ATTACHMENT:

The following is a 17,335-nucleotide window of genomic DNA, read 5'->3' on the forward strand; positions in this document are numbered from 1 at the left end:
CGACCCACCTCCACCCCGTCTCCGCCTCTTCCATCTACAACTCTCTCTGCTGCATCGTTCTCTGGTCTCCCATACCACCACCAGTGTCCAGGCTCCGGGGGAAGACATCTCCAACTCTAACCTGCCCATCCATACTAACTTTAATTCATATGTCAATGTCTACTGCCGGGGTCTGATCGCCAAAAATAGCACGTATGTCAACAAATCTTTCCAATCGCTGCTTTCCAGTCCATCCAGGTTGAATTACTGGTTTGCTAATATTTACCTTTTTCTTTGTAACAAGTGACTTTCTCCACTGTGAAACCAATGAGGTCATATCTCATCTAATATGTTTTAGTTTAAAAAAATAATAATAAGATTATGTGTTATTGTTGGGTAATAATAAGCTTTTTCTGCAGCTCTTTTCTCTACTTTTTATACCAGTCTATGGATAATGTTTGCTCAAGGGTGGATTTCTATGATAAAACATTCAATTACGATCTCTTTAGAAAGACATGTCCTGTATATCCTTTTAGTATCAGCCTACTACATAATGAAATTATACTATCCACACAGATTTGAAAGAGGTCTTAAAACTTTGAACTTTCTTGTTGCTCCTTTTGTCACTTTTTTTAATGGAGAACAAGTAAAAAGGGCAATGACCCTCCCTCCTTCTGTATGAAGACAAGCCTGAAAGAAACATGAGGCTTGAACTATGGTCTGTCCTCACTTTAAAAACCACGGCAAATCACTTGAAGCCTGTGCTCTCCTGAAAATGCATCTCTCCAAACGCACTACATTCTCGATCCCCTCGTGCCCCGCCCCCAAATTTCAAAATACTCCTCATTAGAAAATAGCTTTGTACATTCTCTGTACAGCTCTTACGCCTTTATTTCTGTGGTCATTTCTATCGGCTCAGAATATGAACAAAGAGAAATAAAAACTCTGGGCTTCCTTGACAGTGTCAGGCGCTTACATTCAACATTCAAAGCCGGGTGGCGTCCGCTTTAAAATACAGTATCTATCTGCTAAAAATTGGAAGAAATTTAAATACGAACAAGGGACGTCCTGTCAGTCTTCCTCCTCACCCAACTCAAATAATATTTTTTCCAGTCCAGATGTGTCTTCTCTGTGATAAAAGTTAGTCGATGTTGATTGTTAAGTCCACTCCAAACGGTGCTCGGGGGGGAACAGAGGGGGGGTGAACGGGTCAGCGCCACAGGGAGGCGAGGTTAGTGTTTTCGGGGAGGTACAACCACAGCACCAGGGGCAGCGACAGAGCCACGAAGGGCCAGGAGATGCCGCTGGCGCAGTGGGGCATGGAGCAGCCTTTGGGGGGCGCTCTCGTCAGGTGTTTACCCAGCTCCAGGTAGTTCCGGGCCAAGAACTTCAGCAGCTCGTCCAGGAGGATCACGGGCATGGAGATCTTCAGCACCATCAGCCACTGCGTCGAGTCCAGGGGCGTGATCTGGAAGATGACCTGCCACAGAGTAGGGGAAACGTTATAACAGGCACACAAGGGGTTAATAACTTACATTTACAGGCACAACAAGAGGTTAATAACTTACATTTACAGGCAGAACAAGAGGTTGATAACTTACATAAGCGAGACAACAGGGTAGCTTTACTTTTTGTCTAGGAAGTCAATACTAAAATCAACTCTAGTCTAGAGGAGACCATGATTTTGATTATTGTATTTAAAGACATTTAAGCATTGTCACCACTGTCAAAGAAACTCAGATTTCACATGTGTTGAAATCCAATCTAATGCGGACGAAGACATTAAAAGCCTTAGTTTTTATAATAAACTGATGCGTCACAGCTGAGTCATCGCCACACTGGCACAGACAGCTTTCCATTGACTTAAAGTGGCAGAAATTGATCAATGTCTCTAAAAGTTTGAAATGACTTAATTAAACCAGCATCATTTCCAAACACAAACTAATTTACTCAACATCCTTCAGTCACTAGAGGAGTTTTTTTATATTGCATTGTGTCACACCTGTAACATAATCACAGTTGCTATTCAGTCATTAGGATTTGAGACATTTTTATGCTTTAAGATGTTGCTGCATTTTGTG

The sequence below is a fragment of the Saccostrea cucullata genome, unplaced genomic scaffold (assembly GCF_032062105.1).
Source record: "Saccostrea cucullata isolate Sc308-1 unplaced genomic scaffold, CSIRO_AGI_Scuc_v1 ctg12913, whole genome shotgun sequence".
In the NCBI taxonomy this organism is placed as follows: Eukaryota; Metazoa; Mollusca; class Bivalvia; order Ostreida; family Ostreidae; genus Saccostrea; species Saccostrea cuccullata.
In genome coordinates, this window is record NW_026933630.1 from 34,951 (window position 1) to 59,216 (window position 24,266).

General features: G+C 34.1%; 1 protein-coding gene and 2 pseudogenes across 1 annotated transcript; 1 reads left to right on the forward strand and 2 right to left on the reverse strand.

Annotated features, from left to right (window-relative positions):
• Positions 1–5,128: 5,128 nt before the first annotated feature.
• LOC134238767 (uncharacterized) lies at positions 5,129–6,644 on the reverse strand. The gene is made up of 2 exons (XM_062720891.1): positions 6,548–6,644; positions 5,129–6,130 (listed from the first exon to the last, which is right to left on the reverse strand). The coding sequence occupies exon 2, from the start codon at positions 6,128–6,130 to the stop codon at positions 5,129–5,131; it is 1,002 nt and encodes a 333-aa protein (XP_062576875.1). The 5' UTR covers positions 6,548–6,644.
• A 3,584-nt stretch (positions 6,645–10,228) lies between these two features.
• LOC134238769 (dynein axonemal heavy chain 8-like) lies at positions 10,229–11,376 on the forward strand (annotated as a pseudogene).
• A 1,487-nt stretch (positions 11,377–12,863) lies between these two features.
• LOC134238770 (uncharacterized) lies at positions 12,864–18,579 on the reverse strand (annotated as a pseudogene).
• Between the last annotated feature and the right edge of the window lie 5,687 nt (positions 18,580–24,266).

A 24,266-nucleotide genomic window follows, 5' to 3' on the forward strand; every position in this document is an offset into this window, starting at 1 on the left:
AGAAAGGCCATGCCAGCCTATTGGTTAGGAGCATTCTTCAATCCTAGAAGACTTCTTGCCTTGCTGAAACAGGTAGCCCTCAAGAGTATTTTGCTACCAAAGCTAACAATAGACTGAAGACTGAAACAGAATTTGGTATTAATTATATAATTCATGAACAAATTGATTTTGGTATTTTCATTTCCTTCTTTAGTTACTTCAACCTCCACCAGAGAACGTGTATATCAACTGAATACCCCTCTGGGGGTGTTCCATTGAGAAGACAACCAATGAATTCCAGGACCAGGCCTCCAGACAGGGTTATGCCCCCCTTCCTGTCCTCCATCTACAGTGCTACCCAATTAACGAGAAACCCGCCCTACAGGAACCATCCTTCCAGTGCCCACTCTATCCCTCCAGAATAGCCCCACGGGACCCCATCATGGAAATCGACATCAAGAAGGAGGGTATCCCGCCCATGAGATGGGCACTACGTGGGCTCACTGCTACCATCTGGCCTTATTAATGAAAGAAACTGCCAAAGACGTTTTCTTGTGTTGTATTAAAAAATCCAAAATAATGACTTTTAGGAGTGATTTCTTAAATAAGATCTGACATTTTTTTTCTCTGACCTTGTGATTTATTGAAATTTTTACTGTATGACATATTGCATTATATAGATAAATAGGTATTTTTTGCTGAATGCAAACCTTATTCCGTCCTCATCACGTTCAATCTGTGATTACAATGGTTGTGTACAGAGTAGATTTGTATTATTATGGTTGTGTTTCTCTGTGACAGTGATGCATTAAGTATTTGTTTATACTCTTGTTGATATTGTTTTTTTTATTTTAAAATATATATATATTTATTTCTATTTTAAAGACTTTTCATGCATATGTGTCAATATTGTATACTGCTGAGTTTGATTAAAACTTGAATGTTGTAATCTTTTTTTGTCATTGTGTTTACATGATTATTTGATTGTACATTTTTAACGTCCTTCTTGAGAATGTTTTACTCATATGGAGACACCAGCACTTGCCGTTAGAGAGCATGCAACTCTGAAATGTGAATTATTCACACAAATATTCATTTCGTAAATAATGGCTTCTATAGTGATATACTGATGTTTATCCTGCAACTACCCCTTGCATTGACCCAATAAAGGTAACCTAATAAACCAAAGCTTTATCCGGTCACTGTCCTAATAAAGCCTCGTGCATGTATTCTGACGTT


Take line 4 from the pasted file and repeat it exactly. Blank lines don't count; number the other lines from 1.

Source record: "Saccostrea cucullata isolate Sc308-1 unplaced genomic scaffold, CSIRO_AGI_Scuc_v1 ctg12913, whole genome shotgun sequence".